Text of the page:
USS Buckley (DE-51)
|Builder:||Bethlehem Hingham Shipyard|
|Laid down:||29 June 1942|
|Launched:||9 January 1943|
|Commissioned:||30 April 1943|
|Decommissioned:||3 July 1946|
|Reclassified:||DER-51, 26 April 1949
DE-51, 29 September 1954
|Struck:||1 June 1968|
|Navy Unit Commendation & 3 battle stars (World War II)|
|Fate:||Sold for scrap, July 1969|
|Class & type:||Buckley-class destroyer escort|
|Displacement:||1,400 long tons (1,422 t) light
1,673 long tons (1,700 t) standard
|Length:||306 ft (93 m)|
|Beam:||37 ft (11 m)|
|Draft:||13 ft 6 in (4.11 m)|
|Propulsion:||Turbo-electric drive, 12,000 shp (8.9 MW)
|Speed:||24 knots (44 km/h; 28 mph)|
|Armament:||• 3 × 3"/50 caliber guns
• 1 × quad 1.1"/75 caliber gun
• 8 × single 20 mm guns
• 1 × triple 21 in (533 mm) torpedo tube
• 1 × Hedgehog anti-submarine mortar
• 8 × K-gun depth charge projectors
• 2 × depth charge tracks
USS Buckley (DE/DER-51), a Buckley-class destroyer escort of the United States Navy, was named in honor of Ordnanceman John D. Buckley (1920–1941), who was killed in action during the Japanese attack on the Hawaiian Islands.
Buckley was launched on 9 January 1943 by Bethlehem-Hingham Shipyard, Inc., Hingham, Massachusetts, sponsored by Mrs. James Buckley, mother of Aviation Ordnanceman Buckley; and commissioned on 30 April 1943 with Lieutenant Commander A. W. Slayden in command.
Between July 1943 and 22 April 1944, Buckley operated along the eastern seaboard as training ship for prospective officers and nucleus crews of other destroyer escorts.
On 22 April 1944, she joined hunter-killer Task Group 21.11 (TG 21.11) for a sweep of the North Atlantic and Mediterranean convoy routes. On the morning of 6 May, aircraft from the escort carrier Block Island (CVE-21) reported an enemy submarine near Buckley. She steamed toward the surfaced submarine, evading her torpedoes and gunfire, and commenced firing., At 0328 BUCKLEY rammed the German submarine U-66 and then backed off. Shortly thereafter, the submarine struck BUCKLEY, opening a hole in the escort vessel's starboard side. Hand to hand combat ensued between crewmembers of the two combatants. The U-66 drew astern of Buckley and sank at 0341 in . BUCKLEY picked up 36 German survivors and then retired to New York where she underwent repairs until 14 June 1944. For this most interesting action, regarded by several high naval officers as being the most "exciting" anti-submarine kill in the battle of the atlantic, BUCKLEY personnel were authorized to wear a combat star in the European-African Theatre ribbon. The then commanding officer, Lt. Comdr. Brent M. Abel, USNR, of Cambridge, Mass., was awarded the Navy Cross for his part in its execution.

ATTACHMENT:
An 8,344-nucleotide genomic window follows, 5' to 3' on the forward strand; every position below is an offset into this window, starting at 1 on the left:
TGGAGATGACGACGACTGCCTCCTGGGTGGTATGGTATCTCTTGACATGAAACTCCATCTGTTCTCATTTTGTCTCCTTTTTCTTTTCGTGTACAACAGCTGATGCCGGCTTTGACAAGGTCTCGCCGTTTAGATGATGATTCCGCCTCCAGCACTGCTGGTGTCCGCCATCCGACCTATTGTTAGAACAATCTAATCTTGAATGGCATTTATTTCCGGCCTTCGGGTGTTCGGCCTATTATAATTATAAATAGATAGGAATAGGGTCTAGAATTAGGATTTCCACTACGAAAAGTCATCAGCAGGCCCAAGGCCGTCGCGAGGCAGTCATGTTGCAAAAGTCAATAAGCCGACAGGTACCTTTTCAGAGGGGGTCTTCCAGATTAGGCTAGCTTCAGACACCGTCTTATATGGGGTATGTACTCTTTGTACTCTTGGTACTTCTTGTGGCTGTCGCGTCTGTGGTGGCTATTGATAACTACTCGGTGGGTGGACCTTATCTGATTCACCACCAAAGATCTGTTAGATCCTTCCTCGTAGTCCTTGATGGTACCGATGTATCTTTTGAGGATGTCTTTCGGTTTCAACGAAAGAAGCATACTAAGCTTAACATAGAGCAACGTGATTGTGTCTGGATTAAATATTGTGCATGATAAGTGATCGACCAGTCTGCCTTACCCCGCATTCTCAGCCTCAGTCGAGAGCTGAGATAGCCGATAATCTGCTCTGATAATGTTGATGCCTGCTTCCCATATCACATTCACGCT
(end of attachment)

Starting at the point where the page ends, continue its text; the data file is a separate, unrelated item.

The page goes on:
After completing refresher training at Casco Bay, Maine, in July 1944, Buckley escorted two convoys to North Africa (14 July–7 November 1944). She then operated on anti-submarine and convoy escort duty along the eastern seaboard and in the North Atlantic until June 1945. During this period Buckley and Reuben James (DE-153) sank the German submarine U-879 on 19 April 1945 in .
Buckley escorted one more convoy to Algeria during June–July 1945, and upon her return to the east coast, she commenced conversion to a picket ship. In October 1945, she participated in the Navy Day ceremonies at Jacksonville, Florida, and then on 31 October reported to the 16th Fleet at St. Johns River, Florida. Buckley was placed out of commission in reserve on 3 July 1946. On 26 April 1949 her classification was changed to DER-51, and on 29 September 1954, she was reclassified back to DE-51.
Buckley was stricken from the Naval Vessel Register on 1 June 1968; she was sold for scrapping July 1969.
- This article incorporates text from the public domain Dictionary of American Naval Fighting Ships. The entry can be found here.
A 1/249 scale plastic model kit of the USS Buckley is available by Revell Models.